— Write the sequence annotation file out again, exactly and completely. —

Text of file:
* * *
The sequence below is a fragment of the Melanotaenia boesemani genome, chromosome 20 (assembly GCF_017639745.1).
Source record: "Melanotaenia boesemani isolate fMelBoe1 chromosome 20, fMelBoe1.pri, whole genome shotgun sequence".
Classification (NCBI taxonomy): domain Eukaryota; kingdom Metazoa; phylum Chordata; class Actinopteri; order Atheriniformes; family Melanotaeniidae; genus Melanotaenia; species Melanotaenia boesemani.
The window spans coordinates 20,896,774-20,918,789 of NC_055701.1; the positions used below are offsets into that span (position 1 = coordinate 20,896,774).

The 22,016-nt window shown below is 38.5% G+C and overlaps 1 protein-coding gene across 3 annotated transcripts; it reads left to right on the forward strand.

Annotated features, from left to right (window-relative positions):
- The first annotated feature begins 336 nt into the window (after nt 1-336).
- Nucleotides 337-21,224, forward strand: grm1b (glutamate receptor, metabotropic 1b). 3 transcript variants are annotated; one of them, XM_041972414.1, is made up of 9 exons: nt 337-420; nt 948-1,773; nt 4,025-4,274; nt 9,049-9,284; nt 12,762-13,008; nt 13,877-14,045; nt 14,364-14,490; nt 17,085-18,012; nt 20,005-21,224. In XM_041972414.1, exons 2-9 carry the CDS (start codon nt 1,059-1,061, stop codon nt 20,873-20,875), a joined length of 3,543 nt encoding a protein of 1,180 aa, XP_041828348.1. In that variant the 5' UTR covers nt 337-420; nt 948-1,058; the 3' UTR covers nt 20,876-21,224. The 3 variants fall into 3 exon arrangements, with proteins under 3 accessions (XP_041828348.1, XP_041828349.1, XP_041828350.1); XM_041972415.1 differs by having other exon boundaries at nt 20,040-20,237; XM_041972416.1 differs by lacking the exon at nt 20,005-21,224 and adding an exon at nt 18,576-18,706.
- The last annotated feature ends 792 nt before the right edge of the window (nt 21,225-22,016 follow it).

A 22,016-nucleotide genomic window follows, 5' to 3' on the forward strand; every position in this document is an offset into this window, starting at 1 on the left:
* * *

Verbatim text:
The sequence below is a fragment of the Melanotaenia boesemani genome, chromosome 20 (assembly GCF_017639745.1).
Source record: "Melanotaenia boesemani isolate fMelBoe1 chromosome 20, fMelBoe1.pri, whole genome shotgun sequence".
Classification (NCBI taxonomy): domain Eukaryota; kingdom Metazoa; phylum Chordata; class Actinopteri; order Atheriniformes; family Melanotaeniidae; genus Melanotaenia; species Melanotaenia boesemani.
The window spans coordinates 20,896,774-20,918,789 of NC_055701.1; the positions used below are offsets into that span (position 1 = coordinate 20,896,774).

The 22,016-nt window shown below is 38.5% G+C and overlaps 1 protein-coding gene across 3 annotated transcripts; it reads left to right on the forward strand.

Annotated features, from left to right (window-relative positions):
- The first annotated feature begins 336 nt into the window (after nt 1-336).
- Nucleotides 337-21,224, forward strand: grm1b (glutamate receptor, metabotropic 1b). 3 transcript variants are annotated; one of them, XM_041972414.1, is made up of 9 exons: nt 337-420; nt 948-1,773; nt 4,025-4,274; nt 9,049-9,284; nt 12,762-13,008; nt 13,877-14,045; nt 14,364-14,490; nt 17,085-18,012; nt 20,005-21,224. In XM_041972414.1, exons 2-9 carry the CDS (start codon nt 1,059-1,061, stop codon nt 20,873-20,875), a joined length of 3,543 nt encoding a protein of 1,180 aa, XP_041828348.1. In that variant the 5' UTR covers nt 337-420; nt 948-1,058; the 3' UTR covers nt 20,876-21,224. The 3 variants fall into 3 exon arrangements, with proteins under 3 accessions (XP_041828348.1, XP_041828349.1, XP_041828350.1); XM_041972415.1 differs by having other exon boundaries at nt 20,040-20,237; XM_041972416.1 differs by lacking the exon at nt 20,005-21,224 and adding an exon at nt 18,576-18,706.
- The last annotated feature ends 792 nt before the right edge of the window (nt 21,225-22,016 follow it).

A 22,016-nucleotide genomic window follows, 5' to 3' on the forward strand; every position in this document is an offset into this window, starting at 1 on the left: